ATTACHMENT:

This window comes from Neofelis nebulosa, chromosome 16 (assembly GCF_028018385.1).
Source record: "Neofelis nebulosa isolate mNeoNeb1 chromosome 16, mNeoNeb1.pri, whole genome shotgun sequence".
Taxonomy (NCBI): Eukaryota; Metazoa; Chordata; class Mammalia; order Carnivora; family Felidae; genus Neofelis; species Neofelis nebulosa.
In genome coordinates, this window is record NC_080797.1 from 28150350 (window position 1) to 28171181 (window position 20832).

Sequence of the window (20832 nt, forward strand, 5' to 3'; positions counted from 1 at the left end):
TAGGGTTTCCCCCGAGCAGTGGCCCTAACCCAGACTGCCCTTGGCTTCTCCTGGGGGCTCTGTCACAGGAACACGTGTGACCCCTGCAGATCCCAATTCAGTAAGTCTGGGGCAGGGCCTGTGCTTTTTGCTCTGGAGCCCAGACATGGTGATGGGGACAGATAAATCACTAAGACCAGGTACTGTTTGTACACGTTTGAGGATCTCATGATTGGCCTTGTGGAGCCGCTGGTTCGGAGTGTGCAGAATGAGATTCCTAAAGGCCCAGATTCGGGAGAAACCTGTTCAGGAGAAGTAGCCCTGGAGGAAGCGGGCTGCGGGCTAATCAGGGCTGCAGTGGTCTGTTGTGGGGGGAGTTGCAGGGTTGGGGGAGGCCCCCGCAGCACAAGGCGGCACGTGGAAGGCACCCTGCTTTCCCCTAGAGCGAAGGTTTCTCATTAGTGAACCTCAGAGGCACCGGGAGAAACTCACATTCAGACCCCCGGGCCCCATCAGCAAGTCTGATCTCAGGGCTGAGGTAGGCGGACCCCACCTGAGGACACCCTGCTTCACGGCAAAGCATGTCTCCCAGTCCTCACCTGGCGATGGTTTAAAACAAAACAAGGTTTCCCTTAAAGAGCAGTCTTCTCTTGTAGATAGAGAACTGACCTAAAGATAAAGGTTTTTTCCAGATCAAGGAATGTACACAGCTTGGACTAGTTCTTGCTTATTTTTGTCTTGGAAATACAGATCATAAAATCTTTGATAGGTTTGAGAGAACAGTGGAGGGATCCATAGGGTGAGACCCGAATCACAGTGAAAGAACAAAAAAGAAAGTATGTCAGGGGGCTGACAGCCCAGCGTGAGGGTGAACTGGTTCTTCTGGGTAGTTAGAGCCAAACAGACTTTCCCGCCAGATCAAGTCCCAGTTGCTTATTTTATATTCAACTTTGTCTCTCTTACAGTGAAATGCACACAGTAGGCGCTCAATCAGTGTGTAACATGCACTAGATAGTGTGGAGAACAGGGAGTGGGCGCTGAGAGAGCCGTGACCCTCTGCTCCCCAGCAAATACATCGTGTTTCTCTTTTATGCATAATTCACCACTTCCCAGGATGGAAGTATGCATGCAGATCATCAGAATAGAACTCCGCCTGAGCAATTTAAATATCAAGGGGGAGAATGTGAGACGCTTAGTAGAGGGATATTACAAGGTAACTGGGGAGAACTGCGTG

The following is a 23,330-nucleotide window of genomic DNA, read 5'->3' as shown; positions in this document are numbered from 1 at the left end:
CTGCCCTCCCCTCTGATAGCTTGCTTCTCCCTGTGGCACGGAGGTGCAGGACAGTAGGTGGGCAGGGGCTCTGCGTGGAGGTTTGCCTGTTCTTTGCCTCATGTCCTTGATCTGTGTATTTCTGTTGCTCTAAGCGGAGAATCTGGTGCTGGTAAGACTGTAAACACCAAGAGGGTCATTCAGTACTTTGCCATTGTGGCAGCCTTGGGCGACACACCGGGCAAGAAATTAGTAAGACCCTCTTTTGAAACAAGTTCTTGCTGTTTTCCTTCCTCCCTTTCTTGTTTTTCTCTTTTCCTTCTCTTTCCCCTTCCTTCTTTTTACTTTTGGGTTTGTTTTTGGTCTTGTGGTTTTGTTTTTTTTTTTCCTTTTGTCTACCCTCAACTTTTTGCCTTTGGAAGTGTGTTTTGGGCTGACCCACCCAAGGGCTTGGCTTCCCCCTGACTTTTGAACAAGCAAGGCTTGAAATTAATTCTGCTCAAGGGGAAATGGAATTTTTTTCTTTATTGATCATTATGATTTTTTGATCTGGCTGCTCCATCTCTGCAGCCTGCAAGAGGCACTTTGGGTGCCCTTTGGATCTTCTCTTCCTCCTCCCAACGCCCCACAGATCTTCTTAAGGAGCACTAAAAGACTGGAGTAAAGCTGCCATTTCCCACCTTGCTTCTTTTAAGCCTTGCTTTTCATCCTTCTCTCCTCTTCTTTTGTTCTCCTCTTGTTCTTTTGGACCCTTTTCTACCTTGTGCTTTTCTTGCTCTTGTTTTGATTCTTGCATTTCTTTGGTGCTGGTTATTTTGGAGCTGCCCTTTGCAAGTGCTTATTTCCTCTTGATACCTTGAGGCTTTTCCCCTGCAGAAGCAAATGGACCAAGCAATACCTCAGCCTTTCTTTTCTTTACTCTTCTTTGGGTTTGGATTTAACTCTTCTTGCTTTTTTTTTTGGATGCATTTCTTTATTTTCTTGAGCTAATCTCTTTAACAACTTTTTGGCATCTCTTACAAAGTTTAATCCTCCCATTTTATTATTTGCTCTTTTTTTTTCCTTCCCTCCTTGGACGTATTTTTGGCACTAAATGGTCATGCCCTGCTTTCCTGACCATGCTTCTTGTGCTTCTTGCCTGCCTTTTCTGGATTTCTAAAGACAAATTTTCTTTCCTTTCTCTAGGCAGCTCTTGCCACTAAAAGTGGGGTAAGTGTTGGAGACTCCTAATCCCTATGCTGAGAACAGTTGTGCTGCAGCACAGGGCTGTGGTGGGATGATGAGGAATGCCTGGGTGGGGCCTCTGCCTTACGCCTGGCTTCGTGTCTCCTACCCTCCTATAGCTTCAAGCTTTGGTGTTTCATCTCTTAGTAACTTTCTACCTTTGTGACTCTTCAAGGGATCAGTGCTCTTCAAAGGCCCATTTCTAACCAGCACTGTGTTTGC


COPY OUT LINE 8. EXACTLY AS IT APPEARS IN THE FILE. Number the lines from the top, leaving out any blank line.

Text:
CTGCCCTCCCCTCTGATAGCTTGCTTCTCCCTGTGGCACGGAGGTGCAGGACAGTAGGTGGGCAGGGGCTCTGCGTGGAGGTTTGCCTGTTCTTTGCCTCATGTCCTTGATCTGTGTATTTCTGTTGCTCTAAGCGGAGAATCTGGTGCTGGTAAGACTGTAAACACCAAGAGGGTCATTCAGTACTTTGCCATTGTGGCAGCCTTGGGCGACACACCGGGCAAGAAATTAGTAAGACCCTCTTTTGAAACAAGTTCTTGCTGTTTTCCTTCCTCCCTTTCTTGTTTTTCTCTTTTCCTTCTCTTTCCCCTTCCTTCTTTTTACTTTTGGGTTTGTTTTTGGTCTTGTGGTTTTGTTTTTTTTTTTCCTTTTGTCTACCCTCAACTTTTTGCCTTTGGAAGTGTGTTTTGGGCTGACCCACCCAAGGGCTTGGCTTCCCCCTGACTTTTGAACAAGCAAGGCTTGAAATTAATTCTGCTCAAGGGGAAATGGAATTTTTTTCTTTATTGATCATTATGATTTTTTGATCTGGCTGCTCCATCTCTGCAGCCTGCAAGAGGCACTTTGGGTGCCCTTTGGATCTTCTCTTCCTCCTCCCAACGCCCCACAGATCTTCTTAAGGAGCACTAAAAGACTGGAGTAAAGCTGCCATTTCCCACCTTGCTTCTTTTAAGCCTTGCTTTTCATCCTTCTCTCCTCTTCTTTTGTTCTCCTCTTGTTCTTTTGGACCCTTTTCTACCTTGTGCTTTTCTTGCTCTTGTTTTGATTCTTGCATTTCTTTGGTGCTGGTTATTTTGGAGCTGCCCTTTGCAAGTGCTTATTTCCTCTTGATACCTTGAGGCTTTTCCCCTGCAGAAGCAAATGGACCAAGCAATACCTCAGCCTTTCTTTTCTTTACTCTTCTTTGGGTTTGGATTTAACTCTTCTTGCTTTTTTTTTTGGATGCATTTCTTTATTTTCTTGAGCTAATCTCTTTAACAACTTTTTGGCATCTCTTACAAAGTTTAATCCTCCCATTTTATTATTTGCTCTTTTTTTTTCCTTCCCTCCTTGGACGTATTTTTGGCACTAAATGGTCATGCCCTGCTTTCCTGACCATGCTTCTTGTGCTTCTTGCCTGCCTTTTCTGGATTTCTAAAGACAAATTTTCTTTCCTTTCTCTAGGCAGCTCTTGCCACTAAAAGTGGGGTAAGTGTTGGAGACTCCTAATCCCTATGCTGAGAACAGTTGTGCTGCAGCACAGGGCTGTGGTGGGATGATGAGGAATGCCTGGGTGGGGCCTCTGCCTTACGCCTGGCTTCGTGTCTCCTACCCTCCTATAGCTTCAAGCTTTGGTGTTTCATCTCTTAGTAACTTTCTACCTTTGTGACTCTTCAAGGGATCAGTGCTCTTCAAAGGCCCATTTCTAACCAGCACTGTGTTTGC